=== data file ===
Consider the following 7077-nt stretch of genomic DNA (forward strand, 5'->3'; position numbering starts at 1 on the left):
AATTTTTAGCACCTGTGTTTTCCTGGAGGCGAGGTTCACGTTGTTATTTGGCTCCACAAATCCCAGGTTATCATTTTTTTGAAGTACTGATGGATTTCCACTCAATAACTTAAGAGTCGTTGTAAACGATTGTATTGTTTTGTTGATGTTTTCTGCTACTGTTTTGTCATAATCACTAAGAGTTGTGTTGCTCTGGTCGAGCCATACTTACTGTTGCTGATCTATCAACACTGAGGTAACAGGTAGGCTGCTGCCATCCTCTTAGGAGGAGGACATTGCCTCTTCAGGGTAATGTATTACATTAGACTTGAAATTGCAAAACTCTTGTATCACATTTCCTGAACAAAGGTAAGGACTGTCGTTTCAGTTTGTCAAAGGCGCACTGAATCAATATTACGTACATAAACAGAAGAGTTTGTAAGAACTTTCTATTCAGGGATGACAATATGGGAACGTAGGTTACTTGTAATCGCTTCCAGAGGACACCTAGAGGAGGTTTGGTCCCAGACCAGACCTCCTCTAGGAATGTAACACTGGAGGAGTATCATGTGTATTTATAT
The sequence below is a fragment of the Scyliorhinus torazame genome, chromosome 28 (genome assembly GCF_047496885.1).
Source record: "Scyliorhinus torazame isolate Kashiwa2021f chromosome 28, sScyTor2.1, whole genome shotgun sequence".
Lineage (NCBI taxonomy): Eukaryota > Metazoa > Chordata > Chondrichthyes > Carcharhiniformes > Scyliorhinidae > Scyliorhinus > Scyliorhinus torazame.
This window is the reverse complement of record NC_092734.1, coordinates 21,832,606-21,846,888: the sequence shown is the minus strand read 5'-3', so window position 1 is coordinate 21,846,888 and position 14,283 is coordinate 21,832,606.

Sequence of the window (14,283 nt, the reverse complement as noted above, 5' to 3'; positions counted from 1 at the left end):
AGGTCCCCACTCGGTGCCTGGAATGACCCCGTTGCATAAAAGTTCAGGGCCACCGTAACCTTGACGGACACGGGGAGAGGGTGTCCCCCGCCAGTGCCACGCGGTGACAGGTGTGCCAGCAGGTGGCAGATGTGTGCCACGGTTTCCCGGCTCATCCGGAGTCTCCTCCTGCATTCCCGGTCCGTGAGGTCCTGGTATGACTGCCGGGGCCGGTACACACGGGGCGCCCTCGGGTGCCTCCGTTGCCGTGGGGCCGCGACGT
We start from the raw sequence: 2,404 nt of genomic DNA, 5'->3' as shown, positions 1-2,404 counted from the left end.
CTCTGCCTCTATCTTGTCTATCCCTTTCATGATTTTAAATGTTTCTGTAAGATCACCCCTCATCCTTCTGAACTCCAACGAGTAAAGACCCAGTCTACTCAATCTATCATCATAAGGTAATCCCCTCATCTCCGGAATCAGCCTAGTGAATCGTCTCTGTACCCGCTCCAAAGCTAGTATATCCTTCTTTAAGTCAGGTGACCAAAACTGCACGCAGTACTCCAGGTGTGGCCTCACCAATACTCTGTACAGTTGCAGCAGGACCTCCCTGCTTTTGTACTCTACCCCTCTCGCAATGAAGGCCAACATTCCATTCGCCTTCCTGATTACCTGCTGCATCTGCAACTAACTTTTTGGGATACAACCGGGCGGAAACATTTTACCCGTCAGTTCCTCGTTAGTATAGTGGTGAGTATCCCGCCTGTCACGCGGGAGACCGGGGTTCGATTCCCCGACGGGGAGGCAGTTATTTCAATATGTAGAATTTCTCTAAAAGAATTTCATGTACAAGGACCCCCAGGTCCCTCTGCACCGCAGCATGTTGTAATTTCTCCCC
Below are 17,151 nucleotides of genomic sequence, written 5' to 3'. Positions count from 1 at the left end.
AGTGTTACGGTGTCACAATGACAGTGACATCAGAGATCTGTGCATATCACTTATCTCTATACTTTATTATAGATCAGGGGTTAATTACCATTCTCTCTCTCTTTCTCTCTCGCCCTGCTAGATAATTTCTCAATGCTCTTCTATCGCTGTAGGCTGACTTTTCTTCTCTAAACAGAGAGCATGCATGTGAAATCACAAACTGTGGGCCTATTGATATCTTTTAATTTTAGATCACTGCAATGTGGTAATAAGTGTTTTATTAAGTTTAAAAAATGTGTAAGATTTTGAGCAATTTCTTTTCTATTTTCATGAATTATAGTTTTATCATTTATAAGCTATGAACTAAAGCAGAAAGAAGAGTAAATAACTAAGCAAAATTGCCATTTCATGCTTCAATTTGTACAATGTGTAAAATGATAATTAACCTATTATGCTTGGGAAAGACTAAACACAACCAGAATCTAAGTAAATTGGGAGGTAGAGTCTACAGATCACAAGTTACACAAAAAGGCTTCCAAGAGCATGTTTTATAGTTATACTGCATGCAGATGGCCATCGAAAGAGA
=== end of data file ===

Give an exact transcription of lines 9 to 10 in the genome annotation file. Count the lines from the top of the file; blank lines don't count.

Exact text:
We start from the raw sequence: 2,404 nt of genomic DNA, 5'->3' as shown, positions 1-2,404 counted from the left end.
CTCTGCCTCTATCTTGTCTATCCCTTTCATGATTTTAAATGTTTCTGTAAGATCACCCCTCATCCTTCTGAACTCCAACGAGTAAAGACCCAGTCTACTCAATCTATCATCATAAGGTAATCCCCTCATCTCCGGAATCAGCCTAGTGAATCGTCTCTGTACCCGCTCCAAAGCTAGTATATCCTTCTTTAAGTCAGGTGACCAAAACTGCACGCAGTACTCCAGGTGTGGCCTCACCAATACTCTGTACAGTTGCAGCAGGACCTCCCTGCTTTTGTACTCTACCCCTCTCGCAATGAAGGCCAACATTCCATTCGCCTTCCTGATTACCTGCTGCATCTGCAACTAACTTTTTGGGATACAACCGGGCGGAAACATTTTACCCGTCAGTTCCTCGTTAGTATAGTGGTGAGTATCCCGCCTGTCACGCGGGAGACCGGGGTTCGATTCCCCGACGGGGAGGCAGTTATTTCAATATGTAGAATTTCTCTAAAAGAATTTCATGTACAAGGACCCCCAGGTCCCTCTGCACCGCAGCATGTTGTAATTTCTCCCC